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Doctor Who 5×01 “The Eleventh Hour” Review


I have always claimed that I am not a true Doctor Who fan. I say this because (I’m seriously opening myself up to crazy negative comments here but oh well) I only really enjoy the Steven Moffat/Matt Smith Era.

Everything that came before in NuWho couldn’t quite balance the ridiculousness and the necessary human drama to be interesting or heart- wrenching.

That all changed in series five of the show, when The Doctor regenerated into his youngest form to date. It became a show that could be ridiculous, yet warm, comical, and bombastic – all at the same time. While there were some missteps along the way, I think it’s definitely the golden age of the reinvigorated Doctor Who of the new millennium.

Now, sadly, Smith’s tenure as Eleven is coming to an end. So, I figured there was no better way to ring in a new beginning than by reviewing the entirety of Smith’s run on the show (save for the final, gasp, last two episodes). Let’s get started!

Series Five

Series Five of Doctor Who is all about how one views the stories they’re told. This can be seen through the idea of space fairy tale imagery and most notably the heavy use of perception filters throughout the series. So, I thought the most adequate way to appreciate Year Five was by reviewing it, plain and simple. Basically, I’m going to tell you how I perceived this series.

5×01 “The Eleventh Hour”

With his TARDIS in ruins, the newly-regenerated Doctor with the help of Amy Pond must save the world in less than twenty minutes from galactic policemen known as the Atraxi.  (Episode synopsis by garykmcd of IMDB)

In the first few minutes of the show, we meet the characters that we’ll be stuck with (bad phrasing) for 2+ years. There’s The Doctor, still trying to figure out who he is as a newly formed person, and young Amelia Pond.

This first scene will always remain one of my favorites for the entirety of the next three series, and it sets up an interesting arc dynamic for the two main characters.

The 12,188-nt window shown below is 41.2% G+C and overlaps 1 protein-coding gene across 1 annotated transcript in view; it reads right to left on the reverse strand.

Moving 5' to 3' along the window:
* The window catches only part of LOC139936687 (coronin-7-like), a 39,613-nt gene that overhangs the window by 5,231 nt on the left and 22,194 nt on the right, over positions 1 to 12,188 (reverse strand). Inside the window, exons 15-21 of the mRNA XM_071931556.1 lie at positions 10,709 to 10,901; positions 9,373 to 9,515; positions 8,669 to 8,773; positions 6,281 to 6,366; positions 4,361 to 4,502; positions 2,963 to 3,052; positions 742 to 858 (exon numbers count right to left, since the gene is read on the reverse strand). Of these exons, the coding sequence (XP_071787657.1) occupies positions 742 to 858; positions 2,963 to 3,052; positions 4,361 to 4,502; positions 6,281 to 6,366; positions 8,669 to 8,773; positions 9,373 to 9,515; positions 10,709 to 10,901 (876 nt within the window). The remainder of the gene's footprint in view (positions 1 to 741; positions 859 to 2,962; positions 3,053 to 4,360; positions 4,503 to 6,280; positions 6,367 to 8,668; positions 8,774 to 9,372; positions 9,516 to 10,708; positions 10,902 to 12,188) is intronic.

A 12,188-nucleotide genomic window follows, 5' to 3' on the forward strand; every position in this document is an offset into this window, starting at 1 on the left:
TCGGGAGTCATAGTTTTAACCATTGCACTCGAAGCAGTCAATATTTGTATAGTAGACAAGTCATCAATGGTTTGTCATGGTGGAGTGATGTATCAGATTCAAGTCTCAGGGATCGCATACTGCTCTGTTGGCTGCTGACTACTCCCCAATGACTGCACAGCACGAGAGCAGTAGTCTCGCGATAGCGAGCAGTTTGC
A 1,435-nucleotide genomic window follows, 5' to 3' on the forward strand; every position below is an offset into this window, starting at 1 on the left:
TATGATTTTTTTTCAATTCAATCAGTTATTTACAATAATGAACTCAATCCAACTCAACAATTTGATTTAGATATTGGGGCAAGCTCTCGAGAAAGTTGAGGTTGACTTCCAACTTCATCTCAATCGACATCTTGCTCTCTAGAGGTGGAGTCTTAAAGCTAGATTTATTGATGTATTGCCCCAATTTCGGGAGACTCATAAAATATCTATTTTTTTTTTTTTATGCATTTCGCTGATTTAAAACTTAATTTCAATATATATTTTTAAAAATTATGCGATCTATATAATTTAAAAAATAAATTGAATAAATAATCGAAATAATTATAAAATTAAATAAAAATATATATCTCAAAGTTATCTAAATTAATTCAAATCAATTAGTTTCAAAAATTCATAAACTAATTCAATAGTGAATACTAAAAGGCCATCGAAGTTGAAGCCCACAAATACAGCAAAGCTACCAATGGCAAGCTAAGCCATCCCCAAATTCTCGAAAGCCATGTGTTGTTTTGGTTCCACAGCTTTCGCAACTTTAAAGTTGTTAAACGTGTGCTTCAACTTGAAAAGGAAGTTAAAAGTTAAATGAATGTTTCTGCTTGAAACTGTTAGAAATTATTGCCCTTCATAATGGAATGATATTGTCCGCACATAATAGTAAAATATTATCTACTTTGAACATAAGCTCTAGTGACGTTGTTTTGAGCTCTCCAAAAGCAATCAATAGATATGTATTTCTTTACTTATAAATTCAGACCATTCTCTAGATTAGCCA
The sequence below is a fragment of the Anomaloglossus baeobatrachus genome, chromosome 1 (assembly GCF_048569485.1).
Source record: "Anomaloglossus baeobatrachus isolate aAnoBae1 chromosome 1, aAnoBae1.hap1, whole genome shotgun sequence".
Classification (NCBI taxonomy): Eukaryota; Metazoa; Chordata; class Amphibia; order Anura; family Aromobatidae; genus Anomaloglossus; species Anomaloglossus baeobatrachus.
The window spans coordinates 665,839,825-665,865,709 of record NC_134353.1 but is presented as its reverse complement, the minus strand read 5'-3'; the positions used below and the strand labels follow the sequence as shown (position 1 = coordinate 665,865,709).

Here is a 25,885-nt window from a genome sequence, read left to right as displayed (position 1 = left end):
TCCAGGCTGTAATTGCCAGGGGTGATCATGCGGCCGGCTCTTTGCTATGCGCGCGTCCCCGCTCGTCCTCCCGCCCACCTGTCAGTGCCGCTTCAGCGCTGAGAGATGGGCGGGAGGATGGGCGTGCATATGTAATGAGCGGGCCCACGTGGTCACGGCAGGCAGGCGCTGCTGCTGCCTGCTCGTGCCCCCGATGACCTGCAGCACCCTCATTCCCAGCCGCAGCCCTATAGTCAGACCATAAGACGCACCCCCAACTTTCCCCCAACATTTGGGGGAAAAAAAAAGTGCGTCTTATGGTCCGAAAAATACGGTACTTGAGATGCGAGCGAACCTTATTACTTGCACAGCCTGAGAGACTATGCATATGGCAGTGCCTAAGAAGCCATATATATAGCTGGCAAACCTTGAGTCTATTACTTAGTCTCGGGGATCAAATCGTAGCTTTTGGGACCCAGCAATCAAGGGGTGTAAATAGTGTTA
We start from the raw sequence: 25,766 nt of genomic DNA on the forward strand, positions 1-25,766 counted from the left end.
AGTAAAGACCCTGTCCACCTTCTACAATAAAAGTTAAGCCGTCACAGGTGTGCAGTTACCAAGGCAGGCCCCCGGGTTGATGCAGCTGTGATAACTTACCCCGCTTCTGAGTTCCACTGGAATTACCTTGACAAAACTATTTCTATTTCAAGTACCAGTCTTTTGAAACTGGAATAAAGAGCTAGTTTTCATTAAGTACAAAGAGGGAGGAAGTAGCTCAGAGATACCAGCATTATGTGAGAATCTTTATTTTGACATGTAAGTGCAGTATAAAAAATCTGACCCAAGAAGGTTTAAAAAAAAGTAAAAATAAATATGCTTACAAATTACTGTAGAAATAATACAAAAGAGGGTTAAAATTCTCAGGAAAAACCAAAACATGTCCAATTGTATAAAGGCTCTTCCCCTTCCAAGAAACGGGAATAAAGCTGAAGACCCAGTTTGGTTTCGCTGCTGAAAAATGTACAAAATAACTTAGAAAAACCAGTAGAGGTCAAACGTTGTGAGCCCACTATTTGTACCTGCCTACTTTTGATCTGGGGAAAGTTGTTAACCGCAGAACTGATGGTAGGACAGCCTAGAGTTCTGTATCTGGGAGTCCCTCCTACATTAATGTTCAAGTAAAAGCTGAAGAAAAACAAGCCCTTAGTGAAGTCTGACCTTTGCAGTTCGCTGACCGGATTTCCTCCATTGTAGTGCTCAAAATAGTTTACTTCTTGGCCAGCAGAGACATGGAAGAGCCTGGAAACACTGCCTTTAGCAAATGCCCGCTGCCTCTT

You’ve got this new Doctor, who’s trying to figure out what his taste buds prefer. It serves as a great metaphor for where this character is going to be going throughout the episode. He’s got some internal work to do, some thinking about how he’s going to be in this new body.

And what a body it is. Okay, I don’t mean it in a creepy “He’s so hot!” way, but in a more critical one. Smith’s performance is entirely connected to how he moves. It’s more of a gawky, clumsy performance than David Tennant offered up. So much of the character comes though in the way Smith runs, jumps, licks things he shouldn’t be licking, and shouts giddily.

Then we’ve got Amy Pond, who starts off the show as a young girl praying to Santa, and ends the episode as a young woman (Karen Gillan) who’s kind of bitter about being left behind for 12 years by her “Raggedy Doctor.”

The opening scene works as a great metaphor for Amy’s character growth as well. She’s going to be bending over backwards for this strange man for just about the rest of her life, but she’s going to be let down on more than one occasion.

One of the things I enjoy the most about Steven Moffat’s turn as showrunner is his pacing. Things move much faster when he’s in charge, and that results in an episode that is pretty much an opening scene transitioning into one long climax.

While that could be perceived as a bad thing, I don’t think it is. The episode starts off sort of slow (but even at that point it’s still engaging) and then just ramps up the tension to the breaking point. There’s literally a ticking clock element to the plot.

I’m sorry, but I’m going to find myself dipping into the metaphor pool one last time here. Really, though, it’s warranted.

This episode is the perfect metaphor for where the show is heading. It seems to always remain in a constant state of upping the ante. This could derail the show (sometimes it does) but overall, it’s a model that works for this show, especially when it’s employing true season-long arcs for the first time in NuWho history.

Closing: How about them cracks? They couldn’t possibly be all that important, could they?

Rating: A